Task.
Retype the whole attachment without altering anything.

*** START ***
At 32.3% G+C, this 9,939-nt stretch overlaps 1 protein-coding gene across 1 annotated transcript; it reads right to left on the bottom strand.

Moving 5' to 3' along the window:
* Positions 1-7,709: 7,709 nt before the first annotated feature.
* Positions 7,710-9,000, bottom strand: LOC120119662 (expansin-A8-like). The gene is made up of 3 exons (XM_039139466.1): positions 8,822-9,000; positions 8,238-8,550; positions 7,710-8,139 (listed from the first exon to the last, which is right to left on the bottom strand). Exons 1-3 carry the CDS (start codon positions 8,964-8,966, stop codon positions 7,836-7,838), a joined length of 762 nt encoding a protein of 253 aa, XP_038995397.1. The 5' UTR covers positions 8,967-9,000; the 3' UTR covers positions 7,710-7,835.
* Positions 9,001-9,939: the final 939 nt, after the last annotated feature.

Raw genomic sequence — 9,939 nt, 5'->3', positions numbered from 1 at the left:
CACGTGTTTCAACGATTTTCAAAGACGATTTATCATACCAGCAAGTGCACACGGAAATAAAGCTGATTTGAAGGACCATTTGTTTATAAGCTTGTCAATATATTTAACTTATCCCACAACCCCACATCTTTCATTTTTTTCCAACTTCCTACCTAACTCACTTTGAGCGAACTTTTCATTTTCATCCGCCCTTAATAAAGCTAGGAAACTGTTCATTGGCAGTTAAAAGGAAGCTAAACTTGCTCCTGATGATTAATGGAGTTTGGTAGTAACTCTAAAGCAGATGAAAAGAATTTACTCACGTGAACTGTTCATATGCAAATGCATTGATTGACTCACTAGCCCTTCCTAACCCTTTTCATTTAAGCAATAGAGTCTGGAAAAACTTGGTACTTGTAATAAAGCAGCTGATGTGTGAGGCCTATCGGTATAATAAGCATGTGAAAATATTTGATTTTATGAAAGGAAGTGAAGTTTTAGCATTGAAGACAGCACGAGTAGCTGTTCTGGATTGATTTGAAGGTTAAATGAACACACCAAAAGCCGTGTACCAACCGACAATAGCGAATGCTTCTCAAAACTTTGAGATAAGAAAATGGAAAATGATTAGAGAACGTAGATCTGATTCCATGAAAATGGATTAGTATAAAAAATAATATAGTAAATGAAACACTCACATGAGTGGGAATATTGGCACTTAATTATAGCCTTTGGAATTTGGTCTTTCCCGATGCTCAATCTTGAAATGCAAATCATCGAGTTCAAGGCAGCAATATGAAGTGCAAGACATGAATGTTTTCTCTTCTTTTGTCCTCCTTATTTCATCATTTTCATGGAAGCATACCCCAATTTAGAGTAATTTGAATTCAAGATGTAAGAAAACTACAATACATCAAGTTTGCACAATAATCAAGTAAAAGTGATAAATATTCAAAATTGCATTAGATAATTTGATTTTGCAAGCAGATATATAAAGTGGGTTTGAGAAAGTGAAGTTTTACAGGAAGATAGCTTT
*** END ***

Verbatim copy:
At 32.3% G+C, this 9,939-nt stretch overlaps 1 protein-coding gene across 1 annotated transcript; it reads right to left on the bottom strand.

Moving 5' to 3' along the window:
* Positions 1-7,709: 7,709 nt before the first annotated feature.
* Positions 7,710-9,000, bottom strand: LOC120119662 (expansin-A8-like). The gene is made up of 3 exons (XM_039139466.1): positions 8,822-9,000; positions 8,238-8,550; positions 7,710-8,139 (listed from the first exon to the last, which is right to left on the bottom strand). Exons 1-3 carry the CDS (start codon positions 8,964-8,966, stop codon positions 7,836-7,838), a joined length of 762 nt encoding a protein of 253 aa, XP_038995397.1. The 5' UTR covers positions 8,967-9,000; the 3' UTR covers positions 7,710-7,835.
* Positions 9,001-9,939: the final 939 nt, after the last annotated feature.

Raw genomic sequence — 9,939 nt, 5'->3', positions numbered from 1 at the left:
CACGTGTTTCAACGATTTTCAAAGACGATTTATCATACCAGCAAGTGCACACGGAAATAAAGCTGATTTGAAGGACCATTTGTTTATAAGCTTGTCAATATATTTAACTTATCCCACAACCCCACATCTTTCATTTTTTTCCAACTTCCTACCTAACTCACTTTGAGCGAACTTTTCATTTTCATCCGCCCTTAATAAAGCTAGGAAACTGTTCATTGGCAGTTAAAAGGAAGCTAAACTTGCTCCTGATGATTAATGGAGTTTGGTAGTAACTCTAAAGCAGATGAAAAGAATTTACTCACGTGAACTGTTCATATGCAAATGCATTGATTGACTCACTAGCCCTTCCTAACCCTTTTCATTTAAGCAATAGAGTCTGGAAAAACTTGGTACTTGTAATAAAGCAGCTGATGTGTGAGGCCTATCGGTATAATAAGCATGTGAAAATATTTGATTTTATGAAAGGAAGTGAAGTTTTAGCATTGAAGACAGCACGAGTAGCTGTTCTGGATTGATTTGAAGGTTAAATGAACACACCAAAAGCCGTGTACCAACCGACAATAGCGAATGCTTCTCAAAACTTTGAGATAAGAAAATGGAAAATGATTAGAGAACGTAGATCTGATTCCATGAAAATGGATTAGTATAAAAAATAATATAGTAAATGAAACACTCACATGAGTGGGAATATTGGCACTTAATTATAGCCTTTGGAATTTGGTCTTTCCCGATGCTCAATCTTGAAATGCAAATCATCGAGTTCAAGGCAGCAATATGAAGTGCAAGACATGAATGTTTTCTCTTCTTTTGTCCTCCTTATTTCATCATTTTCATGGAAGCATACCCCAATTTAGAGTAATTTGAATTCAAGATGTAAGAAAACTACAATACATCAAGTTTGCACAATAATCAAGTAAAAGTGATAAATATTCAAAATTGCATTAGATAATTTGATTTTGCAAGCAGATATATAAAGTGGGTTTGAGAAAGTGAAGTTTTACAGGAAGATAGCTTT